What is so special about springtime in Sardinia?
For many people, springtime is the best time of year to visit Sardinia and a period in which the most enjoyable attractions can be experienced without the tourist crowds.
After all, the summer months are more popular, and it’s common to find much larger crowds at the beaches and attractions during the peak holiday period.
Spring arrives in Sardinia on 20th March every year and comes to an end on 21st June. The weather is generally more and more pleasant as this time passes. Still, a much quieter experience can be found in April or May. More tourists tend to arrive in Sardinia as the summer months and the holiday season gets closer.
And that’s just part of the story…
As the flowers and mother nature come into bloom, the scents and colors in Sardinia are impossible to ignore.
You can go hiking, biking, or driving without the tourist crowds, and there’s no waiting around when it comes to tables at a local restaurant.
Sardinia beaches are also less busy during spring. Many popular events take place in the low season, such as the Porto Cervo Wine Festival.
Now, let’s take a look at some photos of Sardinia at this time of year…
The Asinara Donkey
Asinara is located near Stintino, in the province of Sassari, just off the northwest coast of Sardinia. This island is known for having a breed of feral donkeys.
This white albino donkey (‘Asino dell’Asinara’) is actually indigenous to the island. It is a genuinely remarkable sight, given this is an unusual color for a donkey.
While they might be somewhat shy, the Asinara donkeys are very friendly. They are free to roam the entire island, which is a beautiful thing to see.
Alghero is a small medieval town in Sardinia and a lot less busy than the Costa Smeralda on the island’s northeast coast.
This was also a small fishing village at one time and filled with lovely restaurants, bars, and local amenities.
However, the town is also nestled on a spectacular coastline and right next to sublime beaches and ample opportunities to go swimming, sailing, and diving.
Almond Trees in Sardinia
Almond trees are one of the first trees to blossom in spring, and you can see them dotted all around the Sardinian landscape at this time of year.
Almond blossoms are deciduous (shedding their leaves annually) and similar to cherry, peach, and apricot trees. They are also a symbol of new life in many parts of the world.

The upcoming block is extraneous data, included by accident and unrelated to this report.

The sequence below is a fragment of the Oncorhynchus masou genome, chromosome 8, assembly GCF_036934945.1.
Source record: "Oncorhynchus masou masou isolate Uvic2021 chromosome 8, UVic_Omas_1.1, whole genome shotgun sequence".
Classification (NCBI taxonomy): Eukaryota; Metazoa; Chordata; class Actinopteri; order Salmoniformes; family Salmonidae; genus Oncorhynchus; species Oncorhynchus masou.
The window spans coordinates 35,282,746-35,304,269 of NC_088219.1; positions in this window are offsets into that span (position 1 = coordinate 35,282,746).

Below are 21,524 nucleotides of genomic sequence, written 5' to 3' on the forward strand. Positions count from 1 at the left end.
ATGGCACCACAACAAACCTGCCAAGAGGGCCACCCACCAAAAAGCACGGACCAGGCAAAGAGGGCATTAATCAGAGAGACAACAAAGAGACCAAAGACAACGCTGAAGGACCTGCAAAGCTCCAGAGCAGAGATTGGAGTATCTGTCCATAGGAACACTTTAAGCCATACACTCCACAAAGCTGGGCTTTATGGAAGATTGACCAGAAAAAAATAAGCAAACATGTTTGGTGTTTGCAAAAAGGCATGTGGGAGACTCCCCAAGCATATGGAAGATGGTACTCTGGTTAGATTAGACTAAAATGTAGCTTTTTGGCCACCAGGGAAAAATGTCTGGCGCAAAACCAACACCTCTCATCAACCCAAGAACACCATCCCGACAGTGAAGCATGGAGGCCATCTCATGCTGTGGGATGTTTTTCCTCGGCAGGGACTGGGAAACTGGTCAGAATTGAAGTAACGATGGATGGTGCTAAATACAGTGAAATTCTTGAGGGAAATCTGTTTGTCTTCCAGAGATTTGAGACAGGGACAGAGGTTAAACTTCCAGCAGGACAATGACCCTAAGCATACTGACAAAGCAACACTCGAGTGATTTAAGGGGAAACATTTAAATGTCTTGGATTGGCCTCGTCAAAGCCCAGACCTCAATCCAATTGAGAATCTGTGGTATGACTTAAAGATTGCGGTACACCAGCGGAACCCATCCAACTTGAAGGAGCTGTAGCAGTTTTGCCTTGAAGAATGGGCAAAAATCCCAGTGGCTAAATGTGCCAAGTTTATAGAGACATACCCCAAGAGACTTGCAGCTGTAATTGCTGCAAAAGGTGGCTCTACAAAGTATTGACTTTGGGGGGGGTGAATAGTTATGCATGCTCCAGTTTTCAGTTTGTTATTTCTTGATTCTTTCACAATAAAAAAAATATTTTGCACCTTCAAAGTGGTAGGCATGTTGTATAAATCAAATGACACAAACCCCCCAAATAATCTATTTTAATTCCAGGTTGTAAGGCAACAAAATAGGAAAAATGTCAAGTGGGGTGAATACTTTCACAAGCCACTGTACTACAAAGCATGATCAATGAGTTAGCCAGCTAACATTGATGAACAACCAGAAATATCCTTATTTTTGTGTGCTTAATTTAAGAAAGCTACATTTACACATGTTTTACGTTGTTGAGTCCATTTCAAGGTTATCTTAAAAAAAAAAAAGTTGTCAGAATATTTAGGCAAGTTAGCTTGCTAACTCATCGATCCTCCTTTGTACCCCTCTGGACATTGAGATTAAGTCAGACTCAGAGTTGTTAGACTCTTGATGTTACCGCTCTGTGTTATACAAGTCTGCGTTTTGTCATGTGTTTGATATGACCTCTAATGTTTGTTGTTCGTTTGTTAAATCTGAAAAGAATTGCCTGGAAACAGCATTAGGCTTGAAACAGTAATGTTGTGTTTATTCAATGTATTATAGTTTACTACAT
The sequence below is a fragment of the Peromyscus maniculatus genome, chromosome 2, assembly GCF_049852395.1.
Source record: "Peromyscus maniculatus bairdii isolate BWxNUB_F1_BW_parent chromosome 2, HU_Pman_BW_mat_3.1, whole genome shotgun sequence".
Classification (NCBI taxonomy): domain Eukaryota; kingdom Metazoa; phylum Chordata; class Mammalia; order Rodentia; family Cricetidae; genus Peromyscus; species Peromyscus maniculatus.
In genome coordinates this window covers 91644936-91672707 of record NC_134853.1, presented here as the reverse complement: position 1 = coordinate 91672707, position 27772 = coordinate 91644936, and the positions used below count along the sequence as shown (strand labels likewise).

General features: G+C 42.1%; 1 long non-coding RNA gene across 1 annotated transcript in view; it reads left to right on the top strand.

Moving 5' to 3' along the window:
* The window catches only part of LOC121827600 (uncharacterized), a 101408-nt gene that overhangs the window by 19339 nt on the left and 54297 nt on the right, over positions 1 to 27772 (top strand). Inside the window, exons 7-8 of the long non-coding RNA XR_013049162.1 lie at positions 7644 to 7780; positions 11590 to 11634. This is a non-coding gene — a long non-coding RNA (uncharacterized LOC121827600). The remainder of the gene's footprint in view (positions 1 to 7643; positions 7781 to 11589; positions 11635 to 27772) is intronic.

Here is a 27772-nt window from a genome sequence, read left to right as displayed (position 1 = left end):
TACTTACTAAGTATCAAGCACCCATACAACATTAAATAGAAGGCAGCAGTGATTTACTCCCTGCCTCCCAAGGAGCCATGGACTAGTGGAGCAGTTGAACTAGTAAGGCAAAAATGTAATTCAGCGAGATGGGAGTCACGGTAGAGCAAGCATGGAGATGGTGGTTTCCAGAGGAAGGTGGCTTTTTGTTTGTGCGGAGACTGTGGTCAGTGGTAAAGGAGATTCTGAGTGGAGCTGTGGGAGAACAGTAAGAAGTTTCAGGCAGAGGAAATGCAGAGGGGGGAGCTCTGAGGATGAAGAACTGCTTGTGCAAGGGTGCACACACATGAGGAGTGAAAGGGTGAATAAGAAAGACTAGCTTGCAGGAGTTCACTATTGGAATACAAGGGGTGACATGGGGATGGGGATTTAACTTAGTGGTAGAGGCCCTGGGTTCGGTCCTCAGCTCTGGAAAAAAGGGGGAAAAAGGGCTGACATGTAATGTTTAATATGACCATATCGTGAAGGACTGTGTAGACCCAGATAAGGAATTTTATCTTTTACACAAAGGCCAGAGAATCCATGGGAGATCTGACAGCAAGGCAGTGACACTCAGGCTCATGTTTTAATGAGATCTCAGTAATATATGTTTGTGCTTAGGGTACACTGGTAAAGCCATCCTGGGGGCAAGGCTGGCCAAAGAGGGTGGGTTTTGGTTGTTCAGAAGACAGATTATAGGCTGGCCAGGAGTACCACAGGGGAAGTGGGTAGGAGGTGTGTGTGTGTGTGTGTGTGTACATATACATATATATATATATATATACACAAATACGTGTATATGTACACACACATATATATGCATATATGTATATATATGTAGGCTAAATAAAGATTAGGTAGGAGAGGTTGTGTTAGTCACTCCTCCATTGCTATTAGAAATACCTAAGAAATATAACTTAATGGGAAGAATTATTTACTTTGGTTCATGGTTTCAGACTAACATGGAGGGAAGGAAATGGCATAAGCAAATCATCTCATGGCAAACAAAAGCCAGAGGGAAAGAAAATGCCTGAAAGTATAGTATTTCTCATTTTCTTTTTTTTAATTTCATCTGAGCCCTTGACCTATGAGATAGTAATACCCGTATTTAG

Even Vincent Van Gogh borrowed these beautiful tiny petals in some of his work.
Pigface Flowers in Villasimius
Forget about the unfortunate name of the “Pigface flowers.” These gorgeous tiny plants are a beautiful sight during spring in Sardinia.
They tend to grow in rocky, dry, and sandy conditions, making Villasimius a famous home for the colorful flowers.
Villasimius is also a popular spot for tourists. This charming coastal town is situated next to some stunning stretches of white-powdered sands!
Blooming Pink Flowers on La Pelosa Beach
Spiaggia La Pelosa can get rather crowded in peak season. Still, you can expect more space and quiet during springtime in Sardinia.
Located in northwest Sardinia and just two kilometers north of Stintino, this is a beautiful beach with white sands, shallow waters, and many remarkable pink flowers!
Opuntia Flowers in Sardinia
Opuntia flowers are found on small cactus trees, and they are also known as ‘prickly pears.’
They grow nicely in warm, dry climates like the one you should find in Sardinia, and they look incredibly bright and cheerful in the spring.
While locals often grow these flowers in the garden, you can often find them across the wild and green landscapes of the island.
The Beach and Tower at Capo San Marco
Capo San Marco is probably best known for the iconic tower and yellow cliffs. Still, there’s also a pristine beach down below that never fails to impress.
Whether you enjoy swimming, snorkeling, or just lounging in the sun, this gorgeous beach has umbrellas and chairs and several local snack bars just a hop and skip away.
Sand, Sea and Granite Rock Formations in Costa Paradiso
The sight of the giant granite rocks makes Costa Paradiso a must-visit for many tourists. Still, the warm waters and sandy beaches are what make travelers want to stay.
Stretching from Castelsardo to Santa Teresa di Gallura on the North coast, this area is one of Sardinia’s most romantic and scenic parts.
Sheep Grazing in the Countryside near Bosa
You might find sheep grazing in many other parts of the world but rarely do they look as relaxed as those you will find in Sardinia.
The woolly friends in this photo are grazing near Bosa, a charming village with colorful houses and lush surroundings.
The town is surrounded by green rolling landscapes and plenty of fauna in between – as is the same elsewhere on the island.
View of Isola Tavolara from Capo Coda Cavallo
Capo Coda Cavallo is situated in the Gallura region and features more of the most beautiful rock formations and beaches in Sardinia.
This view reaches out to Isola Tavolora, a relatively small landmass off the coast of northeast Sardinia and features some incredibly steep cliffs.
Wild Yellow Daisies
The wild yellow daisy is common throughout Sardinia in the spring and brings so much color to the luscious landscapes.
With the castle tower as a backdrop, you can see just how striking is the appearance of these daisies.
They are borne on strong stems and have yellow petals, which open up beautifully at this time of year and appear rather unexpectedly all around Sardinia.
Wild Flowers in Santa Margherita di Pula
Santa Margherita di Pula is arguably one of the pearls of Sardinia and located near Pula.
This area features a series of bays and beaches with holiday homes in between and some genuinely wild and wonderful countryside not far from the coast.
It’s home to plenty of birdlife and fauna but also a long line of plant species – some of which you can see in this photo.